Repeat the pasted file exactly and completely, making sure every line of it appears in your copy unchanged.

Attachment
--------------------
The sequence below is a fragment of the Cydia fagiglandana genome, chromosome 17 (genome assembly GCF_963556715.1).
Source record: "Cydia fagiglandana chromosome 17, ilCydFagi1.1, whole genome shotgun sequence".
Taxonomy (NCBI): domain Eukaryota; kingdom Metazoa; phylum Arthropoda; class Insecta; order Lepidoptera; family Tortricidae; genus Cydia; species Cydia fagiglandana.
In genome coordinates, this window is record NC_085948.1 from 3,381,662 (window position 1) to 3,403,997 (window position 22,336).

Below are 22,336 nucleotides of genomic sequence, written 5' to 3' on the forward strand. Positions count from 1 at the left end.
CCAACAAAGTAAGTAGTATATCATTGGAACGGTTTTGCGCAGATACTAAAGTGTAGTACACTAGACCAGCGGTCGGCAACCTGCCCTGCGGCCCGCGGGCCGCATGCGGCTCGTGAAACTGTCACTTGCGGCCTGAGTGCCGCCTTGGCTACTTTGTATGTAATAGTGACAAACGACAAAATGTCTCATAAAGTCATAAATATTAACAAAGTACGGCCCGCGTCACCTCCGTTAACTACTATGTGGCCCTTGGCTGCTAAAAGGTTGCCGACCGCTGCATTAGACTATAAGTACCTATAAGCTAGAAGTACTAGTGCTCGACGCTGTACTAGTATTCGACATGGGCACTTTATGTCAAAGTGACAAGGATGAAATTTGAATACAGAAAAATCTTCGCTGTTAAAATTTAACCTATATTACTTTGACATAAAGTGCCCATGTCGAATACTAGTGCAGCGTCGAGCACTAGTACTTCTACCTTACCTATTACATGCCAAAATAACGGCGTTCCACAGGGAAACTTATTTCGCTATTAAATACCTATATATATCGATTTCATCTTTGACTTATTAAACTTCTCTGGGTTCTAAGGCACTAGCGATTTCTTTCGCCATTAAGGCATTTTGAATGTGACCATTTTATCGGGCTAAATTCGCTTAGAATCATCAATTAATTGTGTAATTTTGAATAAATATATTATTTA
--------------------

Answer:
The sequence below is a fragment of the Cydia fagiglandana genome, chromosome 17 (genome assembly GCF_963556715.1).
Source record: "Cydia fagiglandana chromosome 17, ilCydFagi1.1, whole genome shotgun sequence".
Taxonomy (NCBI): domain Eukaryota; kingdom Metazoa; phylum Arthropoda; class Insecta; order Lepidoptera; family Tortricidae; genus Cydia; species Cydia fagiglandana.
In genome coordinates, this window is record NC_085948.1 from 3,381,662 (window position 1) to 3,403,997 (window position 22,336).

Below are 22,336 nucleotides of genomic sequence, written 5' to 3' on the forward strand. Positions count from 1 at the left end.
CCAACAAAGTAAGTAGTATATCATTGGAACGGTTTTGCGCAGATACTAAAGTGTAGTACACTAGACCAGCGGTCGGCAACCTGCCCTGCGGCCCGCGGGCCGCATGCGGCTCGTGAAACTGTCACTTGCGGCCTGAGTGCCGCCTTGGCTACTTTGTATGTAATAGTGACAAACGACAAAATGTCTCATAAAGTCATAAATATTAACAAAGTACGGCCCGCGTCACCTCCGTTAACTACTATGTGGCCCTTGGCTGCTAAAAGGTTGCCGACCGCTGCATTAGACTATAAGTACCTATAAGCTAGAAGTACTAGTGCTCGACGCTGTACTAGTATTCGACATGGGCACTTTATGTCAAAGTGACAAGGATGAAATTTGAATACAGAAAAATCTTCGCTGTTAAAATTTAACCTATATTACTTTGACATAAAGTGCCCATGTCGAATACTAGTGCAGCGTCGAGCACTAGTACTTCTACCTTACCTATTACATGCCAAAATAACGGCGTTCCACAGGGAAACTTATTTCGCTATTAAATACCTATATATATCGATTTCATCTTTGACTTATTAAACTTCTCTGGGTTCTAAGGCACTAGCGATTTCTTTCGCCATTAAGGCATTTTGAATGTGACCATTTTATCGGGCTAAATTCGCTTAGAATCATCAATTAATTGTGTAATTTTGAATAAATATATTATTTA